We in the west tend to think that myth is a naive attempt to understand nature. That’s untrue and not sufficiently generous to those who came before us. Myth is not a failed theory of the universe; it’s a brilliantly successful technology for changing it.
What is the world? It is of course the stars, the Earth, the weather, life, and all the things that are out there. But we do not perceive these things directly, nor do they affect us. What affects us comes through our senses, and the way we perceive is as much a product of our embodied senses and our mind as it is a representation of the true disposition of things. Our perceptions are shaped by the ideas we already hold.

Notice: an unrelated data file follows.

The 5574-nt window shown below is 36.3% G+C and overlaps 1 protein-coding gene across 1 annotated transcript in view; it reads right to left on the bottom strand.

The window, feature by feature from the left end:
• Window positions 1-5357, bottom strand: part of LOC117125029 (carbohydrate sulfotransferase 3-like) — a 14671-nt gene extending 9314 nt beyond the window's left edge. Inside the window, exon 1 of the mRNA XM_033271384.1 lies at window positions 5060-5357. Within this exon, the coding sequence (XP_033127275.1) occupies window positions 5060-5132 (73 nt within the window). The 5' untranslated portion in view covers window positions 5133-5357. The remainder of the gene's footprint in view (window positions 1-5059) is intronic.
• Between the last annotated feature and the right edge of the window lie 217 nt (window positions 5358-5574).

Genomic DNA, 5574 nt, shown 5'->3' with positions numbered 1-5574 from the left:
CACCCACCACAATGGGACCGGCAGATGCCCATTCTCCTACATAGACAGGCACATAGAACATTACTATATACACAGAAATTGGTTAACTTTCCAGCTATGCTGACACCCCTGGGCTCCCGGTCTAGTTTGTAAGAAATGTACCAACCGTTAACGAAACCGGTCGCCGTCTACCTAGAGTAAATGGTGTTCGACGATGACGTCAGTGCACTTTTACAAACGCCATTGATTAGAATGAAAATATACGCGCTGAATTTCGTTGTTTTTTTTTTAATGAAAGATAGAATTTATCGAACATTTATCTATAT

As soon as our ancestral apes became intelligent enough to affect the world, seeking to make it more hospitable to their vulnerable existence, two paths were open. They could make tools, draw predictions, and try to alter the physical world immediately around them, or they could alter their own minds so that their experience would be less harsh, more hopeful, more meaningful, fanciful and interesting, and even less bound to the actual sensations of cold and hunger that the body sometimes offered. The ability to alter the human experience of the world through the communication of ideas is myth.